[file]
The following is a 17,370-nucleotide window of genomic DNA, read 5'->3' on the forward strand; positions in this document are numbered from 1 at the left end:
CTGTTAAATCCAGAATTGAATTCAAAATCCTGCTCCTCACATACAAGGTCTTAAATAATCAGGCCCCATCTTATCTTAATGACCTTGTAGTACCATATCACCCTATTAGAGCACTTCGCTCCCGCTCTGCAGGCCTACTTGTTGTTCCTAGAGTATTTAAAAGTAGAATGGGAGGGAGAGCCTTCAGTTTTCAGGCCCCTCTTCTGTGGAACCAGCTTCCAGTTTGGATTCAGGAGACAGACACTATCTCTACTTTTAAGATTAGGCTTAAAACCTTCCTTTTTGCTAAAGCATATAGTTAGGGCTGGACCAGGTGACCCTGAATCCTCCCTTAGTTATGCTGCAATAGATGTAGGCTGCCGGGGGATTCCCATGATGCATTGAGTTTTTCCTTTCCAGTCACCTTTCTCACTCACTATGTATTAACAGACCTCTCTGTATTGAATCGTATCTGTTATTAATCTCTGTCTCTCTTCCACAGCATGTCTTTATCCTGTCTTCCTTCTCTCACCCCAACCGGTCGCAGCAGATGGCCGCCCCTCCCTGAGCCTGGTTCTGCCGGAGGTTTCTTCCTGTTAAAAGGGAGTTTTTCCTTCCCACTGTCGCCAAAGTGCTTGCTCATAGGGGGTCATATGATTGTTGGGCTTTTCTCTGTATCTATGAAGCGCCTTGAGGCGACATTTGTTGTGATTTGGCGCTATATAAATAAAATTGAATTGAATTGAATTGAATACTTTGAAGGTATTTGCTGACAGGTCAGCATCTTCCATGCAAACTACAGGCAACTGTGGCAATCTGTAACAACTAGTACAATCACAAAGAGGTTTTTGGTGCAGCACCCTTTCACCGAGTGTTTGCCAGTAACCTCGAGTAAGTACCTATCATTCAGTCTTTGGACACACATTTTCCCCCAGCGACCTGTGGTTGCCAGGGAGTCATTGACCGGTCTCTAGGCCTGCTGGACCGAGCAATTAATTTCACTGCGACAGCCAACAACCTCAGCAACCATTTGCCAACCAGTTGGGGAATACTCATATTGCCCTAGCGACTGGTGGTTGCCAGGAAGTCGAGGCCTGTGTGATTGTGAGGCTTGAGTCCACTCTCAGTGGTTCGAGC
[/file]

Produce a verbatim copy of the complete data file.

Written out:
The following is a 17,370-nucleotide window of genomic DNA, read 5'->3' on the forward strand; positions in this document are numbered from 1 at the left end:
CTGTTAAATCCAGAATTGAATTCAAAATCCTGCTCCTCACATACAAGGTCTTAAATAATCAGGCCCCATCTTATCTTAATGACCTTGTAGTACCATATCACCCTATTAGAGCACTTCGCTCCCGCTCTGCAGGCCTACTTGTTGTTCCTAGAGTATTTAAAAGTAGAATGGGAGGGAGAGCCTTCAGTTTTCAGGCCCCTCTTCTGTGGAACCAGCTTCCAGTTTGGATTCAGGAGACAGACACTATCTCTACTTTTAAGATTAGGCTTAAAACCTTCCTTTTTGCTAAAGCATATAGTTAGGGCTGGACCAGGTGACCCTGAATCCTCCCTTAGTTATGCTGCAATAGATGTAGGCTGCCGGGGGATTCCCATGATGCATTGAGTTTTTCCTTTCCAGTCACCTTTCTCACTCACTATGTATTAACAGACCTCTCTGTATTGAATCGTATCTGTTATTAATCTCTGTCTCTCTTCCACAGCATGTCTTTATCCTGTCTTCCTTCTCTCACCCCAACCGGTCGCAGCAGATGGCCGCCCCTCCCTGAGCCTGGTTCTGCCGGAGGTTTCTTCCTGTTAAAAGGGAGTTTTTCCTTCCCACTGTCGCCAAAGTGCTTGCTCATAGGGGGTCATATGATTGTTGGGCTTTTCTCTGTATCTATGAAGCGCCTTGAGGCGACATTTGTTGTGATTTGGCGCTATATAAATAAAATTGAATTGAATTGAATTGAATACTTTGAAGGTATTTGCTGACAGGTCAGCATCTTCCATGCAAACTACAGGCAACTGTGGCAATCTGTAACAACTAGTACAATCACAAAGAGGTTTTTGGTGCAGCACCCTTTCACCGAGTGTTTGCCAGTAACCTCGAGTAAGTACCTATCATTCAGTCTTTGGACACACATTTTCCCCCAGCGACCTGTGGTTGCCAGGGAGTCATTGACCGGTCTCTAGGCCTGCTGGACCGAGCAATTAATTTCACTGCGACAGCCAACAACCTCAGCAACCATTTGCCAACCAGTTGGGGAATACTCATATTGCCCTAGCGACTGGTGGTTGCCAGGAAGTCGAGGCCTGTGTGATTGTGAGGCTTGAGTCCACTCTCAGTGGTTCGAGC